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THE PIPELINE: Focus Groups With Young Learners: What Are They Really Doing?

By Stephen Abram - Posted Nov 1, 2008
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How well do you know your young charges? What do your students do in their so-called spare time? How do they do their homework? Where do they do it? What’s the environment like? Can you say with confidence what the PC penetration is in your classes or school? Is your visual picture of your learners doing their assignments, homework, or papers accurate? How about your classroom colleagues?

These are important questions. In my experience, much behavior in the teacher-librarian/media specialist community is too often driven by opinion and no data. And every class, every school, every library club, every community, is, or can be, different. However, when we are attempting to empower our learners to excel, it is incumbent on us to have an informed view of their technological bent. And, make no mistake, there is a subterranean culture of students that doesn’t always show itself to the adult world. I am a big fan of the television animation series South Park. It captures this world of youngsters in a humorous but scary way.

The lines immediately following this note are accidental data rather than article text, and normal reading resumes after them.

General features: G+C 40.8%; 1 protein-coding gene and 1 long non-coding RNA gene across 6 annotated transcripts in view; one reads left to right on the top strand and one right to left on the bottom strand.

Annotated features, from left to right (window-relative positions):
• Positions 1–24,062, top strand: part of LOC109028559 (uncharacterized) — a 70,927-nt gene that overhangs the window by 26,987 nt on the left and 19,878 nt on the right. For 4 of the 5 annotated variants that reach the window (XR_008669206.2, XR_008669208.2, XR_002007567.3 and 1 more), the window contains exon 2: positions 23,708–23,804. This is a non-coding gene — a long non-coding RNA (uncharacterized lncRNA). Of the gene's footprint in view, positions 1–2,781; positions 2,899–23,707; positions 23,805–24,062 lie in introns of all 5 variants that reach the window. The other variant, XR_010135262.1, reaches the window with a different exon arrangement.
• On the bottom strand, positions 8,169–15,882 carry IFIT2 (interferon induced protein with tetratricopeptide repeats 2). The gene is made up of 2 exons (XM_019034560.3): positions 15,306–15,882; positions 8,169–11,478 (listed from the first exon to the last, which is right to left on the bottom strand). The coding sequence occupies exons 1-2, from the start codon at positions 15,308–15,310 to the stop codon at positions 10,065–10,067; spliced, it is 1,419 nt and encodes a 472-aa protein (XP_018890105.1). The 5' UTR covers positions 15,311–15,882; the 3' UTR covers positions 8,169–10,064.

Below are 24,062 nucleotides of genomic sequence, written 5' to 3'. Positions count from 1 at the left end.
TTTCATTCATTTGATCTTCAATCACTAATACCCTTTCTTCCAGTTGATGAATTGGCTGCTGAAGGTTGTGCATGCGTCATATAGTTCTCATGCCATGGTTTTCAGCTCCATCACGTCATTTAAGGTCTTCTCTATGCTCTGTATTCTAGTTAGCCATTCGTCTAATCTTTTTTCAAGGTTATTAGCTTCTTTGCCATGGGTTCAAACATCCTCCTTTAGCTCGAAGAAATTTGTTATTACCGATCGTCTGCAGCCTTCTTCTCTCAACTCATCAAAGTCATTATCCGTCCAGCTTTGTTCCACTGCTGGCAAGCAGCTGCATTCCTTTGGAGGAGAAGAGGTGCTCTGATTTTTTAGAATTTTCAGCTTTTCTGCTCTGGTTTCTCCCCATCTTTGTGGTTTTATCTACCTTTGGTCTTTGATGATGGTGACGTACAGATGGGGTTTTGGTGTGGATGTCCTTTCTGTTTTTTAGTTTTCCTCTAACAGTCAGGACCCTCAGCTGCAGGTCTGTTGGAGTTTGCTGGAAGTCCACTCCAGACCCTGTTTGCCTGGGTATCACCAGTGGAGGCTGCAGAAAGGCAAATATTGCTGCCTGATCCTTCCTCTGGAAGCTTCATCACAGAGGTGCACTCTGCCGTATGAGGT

So I thought that I would invest time in this month’s column on providing you with a starting point for checking out where your students stand in the technological spectrum. I casually and formally survey students all the time. I do this from the earliest grades right through secondary and higher education because I need to know—and so do you!

Surveying Students


This article is available in its entirety in a variety of formats — Preview (free), Full Text, Text+Graphics, and Page Image PDF — on a pay-per-view basis, courtesy of ITI's InfoCentral. CLICK HERE.

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